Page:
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The setting of the old estate is made magical by the knowledge that a man became trapped in the walls for centuries. Sally Gardner’s stories often feel this way – as if we know the setting intimately and yet at the same time we know nothing at all, because anything might happen. The result is that we are firmly in the hands of the storyteller as we wait for all to be revealed. 

What the young man discovers will stay with the reader for life. The harmony between the words and the pictures, especially at this moment, is stunning. 

The story is something between a ghost story and a time-slip. The young man is left haunting the walls long after the other characters have gone. 

If you fancy a ghost story this autumn but want something free from gore and gimmick, this one is for you. My favourite kind of ghost stories are rooted firmly in real-life stories (albeit with the occasional pinch of magic thrown in). The terror doesn’t necessarily have to come from the undead, and it certainly shouldn’t come from the fact that ‘it’s a ghost’ alone. The Wind In The Wall ticks all my boxes with its strong back story and the chemistry between the characters. 

Rovina Cai’s illustrations tell the emotional story. The passion on the protagonist’s face as he tends the amaryllis is replaced with creeping darkness which begins with the pineapples. The illustrations tell the story by themselves and they add extra layers to the words.  

A striking read around Halloween and a timeless story that could be read at any time of year. 

 

Thanks to Hot Key Books for my copy of The Wind In The Walls. Opinions my own.

Picture Book Reviews · Picture Books

Review: The House Of Madame M by Clothilde Perrin.

Review: The House Of Madame M by Clothilde Perrin.

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Are you lost? Come in! 

Welcome to The House Of Madame M, where things slither and creak and nothing is as it seems. There are skeletons in the cupboards – real ones – and clawed things in the corners and the food in the kitchen would literally kill. 

This pop-up book is a delight for the insatiably gothic. With doors to open and dials to turn, it is super hands-on. The illustrations are rich in detail. As well as playing with the interactive features, the reader is kept busy scanning over the page and taking in the surprises. 

For surprises there are. It seems a shame to spoil any more, but I jumped once or twice as I came across things I hadn’t seen at the first glance. 

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Four or five lines accompany each spread, giving the impression that someone – or some creeping, crawling thing – has been charged with giving the reader a guided tour. The implication is that, once a person enters the house, they can never ever leave. 

My interest in this was particularly as a pop-up. There’s something about pop-up books. Perhaps they remind us that storytelling can take so many different forms. They break the rules, almost, by giving the reader so much authority over what moves when and in what order things are explored. Anybody who had a pop-up book in childhood will gravitate towards them in a second-hand bookshop, even if they don’t intend to buy. This format lends itself well to the gothic and unruly world of Madame M. There’s something compelling about playing with the illustrations while being guided through the book by the unearthly narrator.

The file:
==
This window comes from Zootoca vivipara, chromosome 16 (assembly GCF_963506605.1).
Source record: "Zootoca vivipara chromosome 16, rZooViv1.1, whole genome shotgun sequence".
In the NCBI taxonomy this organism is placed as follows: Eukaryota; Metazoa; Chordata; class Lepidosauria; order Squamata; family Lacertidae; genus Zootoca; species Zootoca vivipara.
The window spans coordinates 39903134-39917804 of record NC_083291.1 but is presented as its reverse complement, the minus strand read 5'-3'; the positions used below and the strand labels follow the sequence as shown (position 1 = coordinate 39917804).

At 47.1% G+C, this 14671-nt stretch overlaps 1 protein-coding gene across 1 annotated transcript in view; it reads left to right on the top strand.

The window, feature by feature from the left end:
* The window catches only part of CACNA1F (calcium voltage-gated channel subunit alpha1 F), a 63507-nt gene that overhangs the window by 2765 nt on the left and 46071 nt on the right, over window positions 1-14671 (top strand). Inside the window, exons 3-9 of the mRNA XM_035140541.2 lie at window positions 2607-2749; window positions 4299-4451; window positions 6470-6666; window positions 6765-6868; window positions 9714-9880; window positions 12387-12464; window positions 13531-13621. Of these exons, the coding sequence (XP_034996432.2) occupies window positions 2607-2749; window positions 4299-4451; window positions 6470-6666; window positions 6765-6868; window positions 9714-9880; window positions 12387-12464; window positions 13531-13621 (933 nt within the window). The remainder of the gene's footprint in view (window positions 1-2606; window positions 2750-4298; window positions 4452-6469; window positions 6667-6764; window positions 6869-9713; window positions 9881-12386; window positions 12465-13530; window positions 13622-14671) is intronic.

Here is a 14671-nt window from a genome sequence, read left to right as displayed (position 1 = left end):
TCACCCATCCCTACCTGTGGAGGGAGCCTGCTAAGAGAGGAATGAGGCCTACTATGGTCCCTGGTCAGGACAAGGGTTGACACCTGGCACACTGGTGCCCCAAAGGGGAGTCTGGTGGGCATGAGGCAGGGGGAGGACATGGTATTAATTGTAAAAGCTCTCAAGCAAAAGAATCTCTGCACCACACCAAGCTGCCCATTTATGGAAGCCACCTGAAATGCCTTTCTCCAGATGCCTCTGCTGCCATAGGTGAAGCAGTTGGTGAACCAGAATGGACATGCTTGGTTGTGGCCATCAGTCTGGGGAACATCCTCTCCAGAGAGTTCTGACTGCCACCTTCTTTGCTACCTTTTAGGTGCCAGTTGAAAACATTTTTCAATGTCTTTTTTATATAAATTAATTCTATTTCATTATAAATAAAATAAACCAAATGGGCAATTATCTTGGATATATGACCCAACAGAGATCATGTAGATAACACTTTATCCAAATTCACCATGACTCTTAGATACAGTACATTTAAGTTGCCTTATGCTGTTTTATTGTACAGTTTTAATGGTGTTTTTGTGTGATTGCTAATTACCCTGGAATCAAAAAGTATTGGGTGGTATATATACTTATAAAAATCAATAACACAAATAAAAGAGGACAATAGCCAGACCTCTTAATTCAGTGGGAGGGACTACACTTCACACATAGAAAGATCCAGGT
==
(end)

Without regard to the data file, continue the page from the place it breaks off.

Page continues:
I love the use of dark and light. The eye is drawn to the patches of yellow and then to the details within them. The use of texture is also exciting, especially to bring the monsters to life. 

Both trick and treat at the same time. With added surprise value. A lovely creation that will excite readers this Halloween. 

 

The House Of Madame M is available now from Gecko Press. RRP £16.99

Thanks to Laura Smythe PR and Gecko Press for my copy.

Non-Fiction · Picture Book Reviews · Picture Books

Review: Atlas Of Amazing Birds by Matt Sewell.

Review: Atlas Of Amazing Birds by Matt Sewell.

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Our planet is home to some amazing birds. Open your eyes and meet the true wonders of the world. Knowing about the birds we share our planet with encourages us to care about their wellbeing. 

This is divided into seven sections and introduces the birdlife of eight continents. Each section begins with a map, making this part Atlas, part guidebook. As a whole, with its jewel-bright illustrations and informative fact files, it is a book to marvel over. 

It is the images that make the book. The full-colour images draw the eye as soon as the book is opened. The style is a play on scientific drawings – flat, and forward-facing, they are certainly there is no pretence at a story or pose. However, they are also filled with a certain character which makes it possible to imagine them coming to life and to picture how they might move. This one would glide, for example, and that one flutter. 

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Each entry includes the scientific name and the common one. The common one comes first which not only allows readers to spot the familiar but to marvel over a vocabulary which is in danger of becoming lost. Two or three paragraphs accompany the names. These are well-written and explain where the bird might be found and introducing some of its habits.